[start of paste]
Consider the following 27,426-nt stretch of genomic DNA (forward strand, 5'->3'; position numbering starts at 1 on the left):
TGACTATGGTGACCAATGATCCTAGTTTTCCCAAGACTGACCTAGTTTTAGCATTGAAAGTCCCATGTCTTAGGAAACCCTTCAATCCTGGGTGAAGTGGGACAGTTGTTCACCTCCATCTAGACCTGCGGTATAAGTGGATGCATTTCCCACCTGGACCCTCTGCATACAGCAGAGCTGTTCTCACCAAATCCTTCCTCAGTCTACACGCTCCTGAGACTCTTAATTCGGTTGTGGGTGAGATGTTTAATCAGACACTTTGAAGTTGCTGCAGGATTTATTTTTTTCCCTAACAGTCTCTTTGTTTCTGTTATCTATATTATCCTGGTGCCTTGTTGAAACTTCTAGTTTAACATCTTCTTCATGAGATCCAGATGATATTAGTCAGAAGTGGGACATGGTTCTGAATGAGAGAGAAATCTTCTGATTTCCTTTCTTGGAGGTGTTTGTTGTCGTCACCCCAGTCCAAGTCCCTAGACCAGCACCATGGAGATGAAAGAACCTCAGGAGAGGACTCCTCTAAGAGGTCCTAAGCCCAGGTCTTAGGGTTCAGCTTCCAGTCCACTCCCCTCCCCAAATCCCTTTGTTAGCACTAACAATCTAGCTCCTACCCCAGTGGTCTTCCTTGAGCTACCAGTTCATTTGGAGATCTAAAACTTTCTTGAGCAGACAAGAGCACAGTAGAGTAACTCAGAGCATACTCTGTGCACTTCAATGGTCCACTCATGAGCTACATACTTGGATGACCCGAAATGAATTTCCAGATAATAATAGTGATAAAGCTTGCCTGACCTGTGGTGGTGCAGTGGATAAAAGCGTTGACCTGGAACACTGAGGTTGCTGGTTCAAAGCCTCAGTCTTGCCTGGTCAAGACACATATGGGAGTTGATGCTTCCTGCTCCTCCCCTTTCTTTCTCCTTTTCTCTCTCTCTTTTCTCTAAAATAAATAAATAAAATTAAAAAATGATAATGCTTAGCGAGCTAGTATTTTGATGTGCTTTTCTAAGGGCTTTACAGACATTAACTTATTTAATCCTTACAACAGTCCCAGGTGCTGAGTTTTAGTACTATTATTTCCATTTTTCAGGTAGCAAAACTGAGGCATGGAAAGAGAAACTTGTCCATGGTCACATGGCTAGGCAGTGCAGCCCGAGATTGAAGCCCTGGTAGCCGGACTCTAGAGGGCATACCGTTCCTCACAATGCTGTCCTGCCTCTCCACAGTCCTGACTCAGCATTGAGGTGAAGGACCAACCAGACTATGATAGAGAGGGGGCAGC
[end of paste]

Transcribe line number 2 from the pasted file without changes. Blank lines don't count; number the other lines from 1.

TGACTATGGTGACCAATGATCCTAGTTTTCCCAAGACTGACCTAGTTTTAGCATTGAAAGTCCCATGTCTTAGGAAACCCTTCAATCCTGGGTGAAGTGGGACAGTTGTTCACCTCCATCTAGACCTGCGGTATAAGTGGATGCATTTCCCACCTGGACCCTCTGCATACAGCAGAGCTGTTCTCACCAAATCCTTCCTCAGTCTACACGCTCCTGAGACTCTTAATTCGGTTGTGGGTGAGATGTTTAATCAGACACTTTGAAGTTGCTGCAGGATTTATTTTTTTCCCTAACAGTCTCTTTGTTTCTGTTATCTATATTATCCTGGTGCCTTGTTGAAACTTCTAGTTTAACATCTTCTTCATGAGATCCAGATGATATTAGTCAGAAGTGGGACATGGTTCTGAATGAGAGAGAAATCTTCTGATTTCCTTTCTTGGAGGTGTTTGTTGTCGTCACCCCAGTCCAAGTCCCTAGACCAGCACCATGGAGATGAAAGAACCTCAGGAGAGGACTCCTCTAAGAGGTCCTAAGCCCAGGTCTTAGGGTTCAGCTTCCAGTCCACTCCCCTCCCCAAATCCCTTTGTTAGCACTAACAATCTAGCTCCTACCCCAGTGGTCTTCCTTGAGCTACCAGTTCATTTGGAGATCTAAAACTTTCTTGAGCAGACAAGAGCACAGTAGAGTAACTCAGAGCATACTCTGTGCACTTCAATGGTCCACTCATGAGCTACATACTTGGATGACCCGAAATGAATTTCCAGATAATAATAGTGATAAAGCTTGCCTGACCTGTGGTGGTGCAGTGGATAAAAGCGTTGACCTGGAACACTGAGGTTGCTGGTTCAAAGCCTCAGTCTTGCCTGGTCAAGACACATATGGGAGTTGATGCTTCCTGCTCCTCCCCTTTCTTTCTCCTTTTCTCTCTCTCTTTTCTCTAAAATAAATAAATAAAATTAAAAAATGATAATGCTTAGCGAGCTAGTATTTTGATGTGCTTTTCTAAGGGCTTTACAGACATTAACTTATTTAATCCTTACAACAGTCCCAGGTGCTGAGTTTTAGTACTATTATTTCCATTTTTCAGGTAGCAAAACTGAGGCATGGAAAGAGAAACTTGTCCATGGTCACATGGCTAGGCAGTGCAGCCCGAGATTGAAGCCCTGGTAGCCGGACTCTAGAGGGCATACCGTTCCTCACAATGCTGTCCTGCCTCTCCACAGTCCTGACTCAGCATTGAGGTGAAGGACCAACCAGACTATGATAGAGAGGGGGCAGC